As the year 2018 comes to an end, I will have my “Year in Review / Best of in Boxing” top five categories – Fighter, Fight, Round, Knockout, and Upset. These are my personal picks and will be posted during the first week in January 2019 for viewing.

Here are my top “pound for pound” dozen boxers (ending December 2018):

1) Terence Crawford (35-0 / 24 by KO)

2) Vasiliy Lomachenko (12-1 / 9 by KO)

3) Oleksandr Usyk (16-0 / 12 by KO)

4) Gennady Golovkin (38-1-1 / 34 by KO)

5) Canelo Alvarez (51-1-2 / 35 by KO)

6) Mikey Garcia (39-0 / 30 by KO)

7) Errol Spence Jr. (24-0 / 21 by KO)

8) Naoya Inoue (17-0 / 15 by KO)

9) Srisaket Sor Rungvisai 47-4-1 / 41 by KO)

10) Leo Santa Cruz (35-1-1 / 19 by KO)

11) Anthony Joshua (22-0 / 21 by KO)

12) Donnie Nietes (41-1-5 / 23 by KO)

In closing, thanks to everybody for making dmboxing.com a part of your boxing selection!

A special thank you to website hat model, Amy … note – hat is blue in color embroidered with official website logo, adjustable Velcro strap to fit all sizes – price is $18.00 – includes FREE shipping.

Tony Harrison upsets Jermell Charlo … Breazeale by KO over Negron … Jermall Charlo by Decision over Matt Korobov

By Tom Donelson (BWAA)

Author, Member Boxers Writers Association of America

Boxing is the theater of the unexpected and one of the most unpredictable thing to predict is how a judge will view a fight.  Jermell Charlo / Tony Harrison fight was one of those fights that many of us watching the fight saw Charlo the winner but the judges had it for Tony Harrison.  Charlo was the aggressor throughout the fight and landed an average of three punches more per round and I had him up by 117-111.  While much of the audience were stunned, Charlo allowed Harrison to stay in the fight.  He never dominated the fight as the favorite he was and while he stunned Harrison in the last round, he could not finish off Harrison.  Compubox saw that Charlo landed more punches in 9 of the 12 rounds but many of these rounds were close and decided by a punch or two so we saw many close rounds, very similar to the Fury – Wilder fight in which there were many close rounds. The difference in the Charlo-Harrison fight was that Charlo never had Harrison in trouble until the twelve whereas in the Fury – Wilder fight, Wilder twice nearly stopped the bout but for the ability of Fury to remained standing against two very brutal knockdown that would have stopped most fighters.

Jermell Charlo may have shown that he would certainly be an underdog against Jarrett Hurd, who is probably the best Super Welterweight in the world and who stopped Harrison when they both fought.  Charlo fought a tactical fight and while he was the aggressor, Harrison did effective counterpunching at selected times in the fight.  In my view, there were four rounds easy to score but there were eight rounds that were close as Compubox numbers attest.  The judges gave most of those rounds to Harrison and they were more impressed with Harrison’s counter punching than Charlo aggressive tactics.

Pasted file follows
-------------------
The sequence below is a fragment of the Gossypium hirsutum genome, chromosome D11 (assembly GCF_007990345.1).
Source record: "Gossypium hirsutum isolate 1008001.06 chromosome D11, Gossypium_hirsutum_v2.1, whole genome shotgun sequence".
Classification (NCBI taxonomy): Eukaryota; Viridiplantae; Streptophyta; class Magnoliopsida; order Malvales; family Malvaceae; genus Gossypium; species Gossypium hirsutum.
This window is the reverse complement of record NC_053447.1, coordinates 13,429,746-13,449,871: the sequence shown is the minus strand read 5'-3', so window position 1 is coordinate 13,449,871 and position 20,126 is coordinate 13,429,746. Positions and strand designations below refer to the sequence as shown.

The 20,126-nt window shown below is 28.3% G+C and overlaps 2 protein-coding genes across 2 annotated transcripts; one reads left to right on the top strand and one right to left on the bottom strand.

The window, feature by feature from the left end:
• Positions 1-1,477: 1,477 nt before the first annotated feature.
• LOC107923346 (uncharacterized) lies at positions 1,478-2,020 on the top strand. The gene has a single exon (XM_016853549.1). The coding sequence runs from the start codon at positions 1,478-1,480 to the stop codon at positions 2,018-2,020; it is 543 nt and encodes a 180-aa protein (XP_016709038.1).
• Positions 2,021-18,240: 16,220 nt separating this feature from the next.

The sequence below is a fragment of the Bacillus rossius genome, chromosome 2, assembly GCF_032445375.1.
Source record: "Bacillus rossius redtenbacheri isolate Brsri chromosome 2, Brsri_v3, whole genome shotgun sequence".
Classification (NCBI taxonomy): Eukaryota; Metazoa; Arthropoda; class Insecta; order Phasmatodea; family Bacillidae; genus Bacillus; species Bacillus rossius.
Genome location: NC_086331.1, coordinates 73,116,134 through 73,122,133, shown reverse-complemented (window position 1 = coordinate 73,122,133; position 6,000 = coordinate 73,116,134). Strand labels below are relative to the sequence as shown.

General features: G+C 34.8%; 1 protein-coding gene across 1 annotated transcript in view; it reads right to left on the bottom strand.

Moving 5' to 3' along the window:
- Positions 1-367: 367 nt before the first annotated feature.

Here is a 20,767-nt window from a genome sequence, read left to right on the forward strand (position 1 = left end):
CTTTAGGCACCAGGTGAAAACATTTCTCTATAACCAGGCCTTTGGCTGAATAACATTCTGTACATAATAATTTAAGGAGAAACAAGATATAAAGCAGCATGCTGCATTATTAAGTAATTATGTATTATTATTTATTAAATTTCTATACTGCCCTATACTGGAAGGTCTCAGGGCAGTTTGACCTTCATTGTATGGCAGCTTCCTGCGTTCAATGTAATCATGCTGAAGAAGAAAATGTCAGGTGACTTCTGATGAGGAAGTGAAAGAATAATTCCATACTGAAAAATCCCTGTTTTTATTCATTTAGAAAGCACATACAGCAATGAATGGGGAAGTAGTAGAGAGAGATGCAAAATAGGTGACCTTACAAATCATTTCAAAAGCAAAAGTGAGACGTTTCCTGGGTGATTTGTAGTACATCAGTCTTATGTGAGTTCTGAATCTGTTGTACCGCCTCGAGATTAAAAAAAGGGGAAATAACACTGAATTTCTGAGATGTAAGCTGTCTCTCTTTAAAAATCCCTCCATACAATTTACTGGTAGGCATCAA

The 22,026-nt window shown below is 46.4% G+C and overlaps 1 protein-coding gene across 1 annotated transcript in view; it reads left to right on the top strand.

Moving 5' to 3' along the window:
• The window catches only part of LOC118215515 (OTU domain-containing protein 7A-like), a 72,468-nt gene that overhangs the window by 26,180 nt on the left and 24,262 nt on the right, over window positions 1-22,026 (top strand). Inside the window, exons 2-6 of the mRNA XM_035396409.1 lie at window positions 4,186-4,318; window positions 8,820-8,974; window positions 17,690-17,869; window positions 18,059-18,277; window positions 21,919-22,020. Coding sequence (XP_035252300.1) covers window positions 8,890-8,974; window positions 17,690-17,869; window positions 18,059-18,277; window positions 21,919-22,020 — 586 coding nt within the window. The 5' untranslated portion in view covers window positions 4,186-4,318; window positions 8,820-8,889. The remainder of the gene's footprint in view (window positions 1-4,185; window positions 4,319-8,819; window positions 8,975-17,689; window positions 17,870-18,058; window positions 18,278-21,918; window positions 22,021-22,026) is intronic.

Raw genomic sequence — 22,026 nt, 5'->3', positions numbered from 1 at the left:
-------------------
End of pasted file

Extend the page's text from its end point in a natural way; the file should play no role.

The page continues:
Dominic Breazeale scored a one-punch knockout of Carlos Negron in the ninth round of an entertaining heavyweight bout. Breazeale, with his eyes on Wilder’s belt and with Wilder in the audience watching, was hoping to make a statement.  While Breazeale dominated most of the fight, it was not an easy fight as Negron landed a few solid shots of his own as a counter puncher.  Breazeale nearly ended the bout at the end of the fourth round when he landed a big right as the bell ended the round, but in the fifth and throughout the sixth, Negron came back with counterpunches of his own and gave himself a chance at an upset.  Breazeale finally got control of the bout in the seventh round as his strength took hold and in the ninth, he ended with one big right hand.

Breazeale went on to challenge Wilder after the fight for a shot at his title but we won’t know whether Wilder will give him that shot or look for a bout with Anthony Joshua or rematch with Tyson Fury.  Regardless, Breazeale got himself in line for a title shot but right now, the heavyweight has a logjam as Fury draw with Wilder has produced a three way jam at the top with Fury established as a legitimate threat to Joshua-Wilder reign as the best heavyweight and Dillion Whyte late stoppage of Dereck Chisora puts him in the conversation as a title contender, maybe in front of Breazeale.

Continue reading Tony Harrison upsets Jermell Charlo … Breazeale by KO over Negron … Jermall Charlo by Decision over Matt Korobov

Canelo by “KO” over Fielding to win WBA Super Middleweight Belt

By Tom Donelson / Author, Member Boxing Writers Association of America

Last Saturday, Saul Canelo Alvarez defeated Rocky Fielding in easy style as he sent the taller Fielding down four times in three rounds and won a easy victory but the real story is Canelo’s next move as he is the main feature for the streaming DAZN  and in his first fight at 168 pound, he sold out the Mecca of boxing, Madison Square Garden.

DAZN roared to the number one free app as result of the Canelo fight.  It was not that most people didn’t expect any different result of the fight but it does show that Canelo still is a big attraction and capable of carrying DAZN.  Golden Boy Oscar De La Hoya noted that at 168 and 160, he has expanded his opponents including British Callum Smith and Gilberto Ramirez at Super Middleweight, a rematch with triple G or a fight with Jacobs, all big money winners. 

With the demise of HBO as a boxing powerhouse and the rise of other alternatives like DAZN, we are seeing boxing entering a new world of streaming.  Boxing is now moving forward on all fronts to bring fights to a new generation of boxing fans.